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Out of Eden : the peopling of the world

Author: Stephen Oppenheimer
Publisher: London : Constable, 2003.
Edition/Format:   Print book : EnglishView all editions and formats
Summary:
"In 1988, Newsweek broke the news that everyone alive on the planet today carries DNA that can be traced back to a single woman living in Africa over 150,000 years ago. Modern humans are truly "out of Africa." But how, when, and why we left our motherland was open to question and until very recently most experts believed that many waves of ex-African migration has resulted in a gradual populating of the world."  Read more...
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Material Type: Internet resource
Document Type: Book, Internet Resource
All Authors / Contributors: Stephen Oppenheimer
ISBN: 1841196975 9781841196978
OCLC Number: 52195607
Description: xxi, 440 pages, 16 unnumbered pages of plates : illustrations (some color), maps, portraits (some color) ; 25 cm
Responsibility: Stephen Oppenheimer.
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Abstract:

The question of how the world was first peopled by modern humans is one of the most controversial in science. This book presents new findings that radically challenge our existing views of humanity's  Read more...

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"- 'A mind-boggling forensic detective story, based on the latest scientific breakthroughs in DNA.' Ann Hodges, Houston Chronicle - 'Dr Oppenheimer offers evidence that challenges established Read more...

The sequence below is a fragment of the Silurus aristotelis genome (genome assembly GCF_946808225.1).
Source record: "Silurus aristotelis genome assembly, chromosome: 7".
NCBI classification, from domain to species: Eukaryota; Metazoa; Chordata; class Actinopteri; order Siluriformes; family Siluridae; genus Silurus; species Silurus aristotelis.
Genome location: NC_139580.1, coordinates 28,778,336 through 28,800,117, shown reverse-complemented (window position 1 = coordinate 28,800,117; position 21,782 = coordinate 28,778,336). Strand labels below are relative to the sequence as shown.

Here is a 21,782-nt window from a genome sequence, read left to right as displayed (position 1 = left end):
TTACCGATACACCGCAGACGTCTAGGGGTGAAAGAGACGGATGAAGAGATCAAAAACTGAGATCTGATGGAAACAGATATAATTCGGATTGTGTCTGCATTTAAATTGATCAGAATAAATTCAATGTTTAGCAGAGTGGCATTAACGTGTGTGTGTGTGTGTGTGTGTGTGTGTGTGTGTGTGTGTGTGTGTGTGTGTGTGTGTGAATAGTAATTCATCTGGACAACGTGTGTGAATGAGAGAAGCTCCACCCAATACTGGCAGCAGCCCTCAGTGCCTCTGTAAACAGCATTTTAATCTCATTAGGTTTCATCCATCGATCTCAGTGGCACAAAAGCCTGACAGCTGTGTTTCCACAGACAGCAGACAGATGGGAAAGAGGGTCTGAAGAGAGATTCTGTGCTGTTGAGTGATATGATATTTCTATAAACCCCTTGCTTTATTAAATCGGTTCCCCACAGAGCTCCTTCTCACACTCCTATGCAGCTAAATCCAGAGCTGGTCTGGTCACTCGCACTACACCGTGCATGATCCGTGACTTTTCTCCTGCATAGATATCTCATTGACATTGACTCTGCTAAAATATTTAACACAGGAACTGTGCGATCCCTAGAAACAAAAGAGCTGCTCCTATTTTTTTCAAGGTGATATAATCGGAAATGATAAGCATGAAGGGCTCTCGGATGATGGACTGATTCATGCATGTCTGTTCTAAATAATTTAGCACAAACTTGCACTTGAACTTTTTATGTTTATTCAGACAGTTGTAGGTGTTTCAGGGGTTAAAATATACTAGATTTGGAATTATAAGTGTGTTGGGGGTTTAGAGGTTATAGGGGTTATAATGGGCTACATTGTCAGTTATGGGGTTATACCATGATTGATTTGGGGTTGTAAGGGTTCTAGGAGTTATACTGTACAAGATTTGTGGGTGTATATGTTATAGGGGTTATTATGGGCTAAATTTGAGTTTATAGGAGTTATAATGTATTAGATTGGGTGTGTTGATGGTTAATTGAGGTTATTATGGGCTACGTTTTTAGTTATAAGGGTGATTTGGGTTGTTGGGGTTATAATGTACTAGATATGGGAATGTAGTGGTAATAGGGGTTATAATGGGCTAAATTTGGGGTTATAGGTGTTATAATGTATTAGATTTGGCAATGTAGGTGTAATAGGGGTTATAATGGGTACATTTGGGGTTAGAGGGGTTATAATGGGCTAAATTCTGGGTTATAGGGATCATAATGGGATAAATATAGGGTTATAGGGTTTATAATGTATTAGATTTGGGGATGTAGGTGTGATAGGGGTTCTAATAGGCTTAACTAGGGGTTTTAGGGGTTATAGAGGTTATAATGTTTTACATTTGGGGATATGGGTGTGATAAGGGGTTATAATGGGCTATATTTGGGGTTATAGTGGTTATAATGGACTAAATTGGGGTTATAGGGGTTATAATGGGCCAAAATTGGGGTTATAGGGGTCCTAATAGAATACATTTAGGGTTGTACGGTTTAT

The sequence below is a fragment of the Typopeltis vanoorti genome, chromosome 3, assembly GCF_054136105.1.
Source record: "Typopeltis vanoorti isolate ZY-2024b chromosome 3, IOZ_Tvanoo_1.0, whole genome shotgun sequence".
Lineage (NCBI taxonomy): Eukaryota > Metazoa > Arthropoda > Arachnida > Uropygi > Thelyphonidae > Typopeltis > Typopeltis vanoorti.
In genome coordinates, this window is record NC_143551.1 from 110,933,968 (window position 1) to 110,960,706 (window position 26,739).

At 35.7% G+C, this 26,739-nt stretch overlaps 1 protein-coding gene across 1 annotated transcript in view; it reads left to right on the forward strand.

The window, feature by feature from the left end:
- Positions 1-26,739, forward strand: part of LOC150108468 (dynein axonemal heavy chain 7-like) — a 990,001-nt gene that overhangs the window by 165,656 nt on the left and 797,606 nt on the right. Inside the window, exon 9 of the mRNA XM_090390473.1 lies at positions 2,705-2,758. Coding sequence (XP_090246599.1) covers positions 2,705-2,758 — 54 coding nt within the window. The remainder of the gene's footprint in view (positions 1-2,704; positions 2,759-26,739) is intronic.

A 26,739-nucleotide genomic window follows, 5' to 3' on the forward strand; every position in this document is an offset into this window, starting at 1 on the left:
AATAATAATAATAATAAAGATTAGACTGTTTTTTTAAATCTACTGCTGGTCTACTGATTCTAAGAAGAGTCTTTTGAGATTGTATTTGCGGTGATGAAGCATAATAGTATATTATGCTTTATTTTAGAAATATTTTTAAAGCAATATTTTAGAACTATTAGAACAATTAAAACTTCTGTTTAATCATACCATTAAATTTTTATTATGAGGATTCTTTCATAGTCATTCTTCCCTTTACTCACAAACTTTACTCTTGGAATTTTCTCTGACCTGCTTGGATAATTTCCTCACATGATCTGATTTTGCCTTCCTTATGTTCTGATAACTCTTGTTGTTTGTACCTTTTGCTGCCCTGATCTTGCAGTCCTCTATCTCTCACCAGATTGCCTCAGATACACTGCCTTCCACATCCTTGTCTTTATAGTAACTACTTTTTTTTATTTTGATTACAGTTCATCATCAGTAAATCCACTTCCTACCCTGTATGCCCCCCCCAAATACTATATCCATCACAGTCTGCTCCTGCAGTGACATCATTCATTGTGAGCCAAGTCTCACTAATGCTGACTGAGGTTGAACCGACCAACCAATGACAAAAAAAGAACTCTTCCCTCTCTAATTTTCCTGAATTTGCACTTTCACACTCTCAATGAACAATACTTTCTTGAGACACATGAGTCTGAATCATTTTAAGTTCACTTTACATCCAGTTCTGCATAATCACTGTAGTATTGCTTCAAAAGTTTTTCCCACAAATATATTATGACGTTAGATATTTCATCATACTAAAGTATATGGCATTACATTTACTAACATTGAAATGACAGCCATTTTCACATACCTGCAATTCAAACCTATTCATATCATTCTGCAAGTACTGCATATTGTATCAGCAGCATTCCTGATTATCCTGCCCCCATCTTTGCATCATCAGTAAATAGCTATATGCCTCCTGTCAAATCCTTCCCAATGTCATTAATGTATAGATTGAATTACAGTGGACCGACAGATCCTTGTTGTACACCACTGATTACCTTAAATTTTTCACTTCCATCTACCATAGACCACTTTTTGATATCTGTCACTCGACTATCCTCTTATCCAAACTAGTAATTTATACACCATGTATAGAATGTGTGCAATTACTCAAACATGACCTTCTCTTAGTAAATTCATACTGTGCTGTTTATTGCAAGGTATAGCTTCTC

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    schema:reviewBody ""In 1988, Newsweek broke the news that everyone alive on the planet today carries DNA that can be traced back to a single woman living in Africa over 150,000 years ago. Modern humans are truly "out of Africa." But how, when, and why we left our motherland was open to question and until very recently most experts believed that many waves of ex-African migration has resulted in a gradual populating of the world." "With a synthesis of new genetic, archaeological and climate evidence, Stephen Oppenheimer challenges the orthodoxy by arguing that all modern non-Africans can be shown to have sprung from a single exodus. One migrant group of no more than a few hundred souls was forced out of its homeland by increasing salinity in the Red Sea, some 80,000 years ago, and all non-Africans today can trace their mitochondrial DNA to one woman from this group - the Out-of-Africa Eve." "The implications are immense. Until now, it has been assumed by many that Europeans were the first to learn to paint, carve, develop complex culture and even to speak. Oppenheimer shows that the structure of the genetic tree denies this." "Out of Eden traces the steps of those original colonists round the Indo-Pacific and the offshoots who headed inland. From early colonies in South Asia, their descendants pushed east to Australia in just 10,000 years; it was to be another 20,000 years before the first modern humans arrived in western Europe. And it is clear there were at least two parallel waves of migrants into America, across the Bering Strait just before the last glacial, a maximum of 18,000 years ago."--Jacket." ;
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